Knowing when to prune peonies can help these herbacious perennials reach their true potential and bear the large, colorful flowers that they are known for. To avoid problems in June, prune peonies to the ground in October or November after the first killing frost. You'll know it's time to prune when the leaves mature and look dry.
Using sharp pruning shears, cut every stalk to just below ground-level until there is no sign that a flower was ever there. Remove all dirt and debris, and do not compost the cuttings if they are likely diseased. Apply a liberal helping of ground limestone along the border. Add some composted cow manure above the line and gently rake the two into the soil. Never mulch peonies in the winter. It is okay to mulch them in the spring. In March or April, before the peony buds appear, sprinkle a layer of sharp sand on top of the soil.
The tree peony, unlike the herbacious variety, should never be pruned to the ground. Prune these plants after the leaves appear and remove any damaged or broken stems. Because tree peonies are grafted on herbacious root stock, the tree peony may occasionally send out a shoot from the rootstock. These should be removed as soon as they appear. Proper pruning will yield healthier blooms when the flowers are in season.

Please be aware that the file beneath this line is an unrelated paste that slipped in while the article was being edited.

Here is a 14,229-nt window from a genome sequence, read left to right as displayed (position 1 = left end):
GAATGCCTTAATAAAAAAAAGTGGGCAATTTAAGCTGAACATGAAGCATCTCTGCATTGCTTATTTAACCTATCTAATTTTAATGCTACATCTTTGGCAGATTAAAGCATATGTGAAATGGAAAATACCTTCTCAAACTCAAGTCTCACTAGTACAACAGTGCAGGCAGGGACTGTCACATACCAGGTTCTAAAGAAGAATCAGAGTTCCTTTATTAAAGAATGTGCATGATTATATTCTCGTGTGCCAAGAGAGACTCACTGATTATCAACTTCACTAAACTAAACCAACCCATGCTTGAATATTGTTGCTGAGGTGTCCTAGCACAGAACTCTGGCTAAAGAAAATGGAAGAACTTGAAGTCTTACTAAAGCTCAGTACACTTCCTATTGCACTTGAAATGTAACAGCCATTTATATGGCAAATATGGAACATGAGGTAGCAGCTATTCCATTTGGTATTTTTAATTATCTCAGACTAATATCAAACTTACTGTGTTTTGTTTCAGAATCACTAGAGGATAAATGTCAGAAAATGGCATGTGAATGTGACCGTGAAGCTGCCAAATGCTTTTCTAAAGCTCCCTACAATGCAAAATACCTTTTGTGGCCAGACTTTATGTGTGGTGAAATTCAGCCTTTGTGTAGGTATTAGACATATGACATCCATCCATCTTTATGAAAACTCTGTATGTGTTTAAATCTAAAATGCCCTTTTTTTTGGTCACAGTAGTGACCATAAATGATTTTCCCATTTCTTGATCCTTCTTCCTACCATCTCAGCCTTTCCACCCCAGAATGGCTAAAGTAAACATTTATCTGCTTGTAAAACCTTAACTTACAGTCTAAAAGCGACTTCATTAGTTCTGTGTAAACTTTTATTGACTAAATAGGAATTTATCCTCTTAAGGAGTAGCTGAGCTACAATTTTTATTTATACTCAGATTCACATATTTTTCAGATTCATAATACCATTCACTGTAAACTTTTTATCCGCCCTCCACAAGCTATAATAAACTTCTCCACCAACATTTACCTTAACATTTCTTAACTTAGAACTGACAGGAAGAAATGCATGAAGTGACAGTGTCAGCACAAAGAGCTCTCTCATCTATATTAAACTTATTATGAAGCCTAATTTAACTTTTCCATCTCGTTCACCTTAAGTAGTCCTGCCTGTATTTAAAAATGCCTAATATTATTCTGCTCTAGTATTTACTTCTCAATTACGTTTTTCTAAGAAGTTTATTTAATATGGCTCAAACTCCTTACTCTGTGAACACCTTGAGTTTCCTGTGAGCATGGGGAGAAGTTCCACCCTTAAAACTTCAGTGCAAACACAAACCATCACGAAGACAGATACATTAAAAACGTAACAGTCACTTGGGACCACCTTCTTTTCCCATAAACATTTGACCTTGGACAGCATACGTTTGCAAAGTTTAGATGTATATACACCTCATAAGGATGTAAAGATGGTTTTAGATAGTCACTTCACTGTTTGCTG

Peonies are prone to diseases such as bud rot, stem rot, leaf blotch, and anthracnose. Bud rot, also known at botrytis, is particularly aggressive and peonies left to over-winter without pruning will succumb. In the spring, the flower buds will turn black and fall from the plant, never to bloom.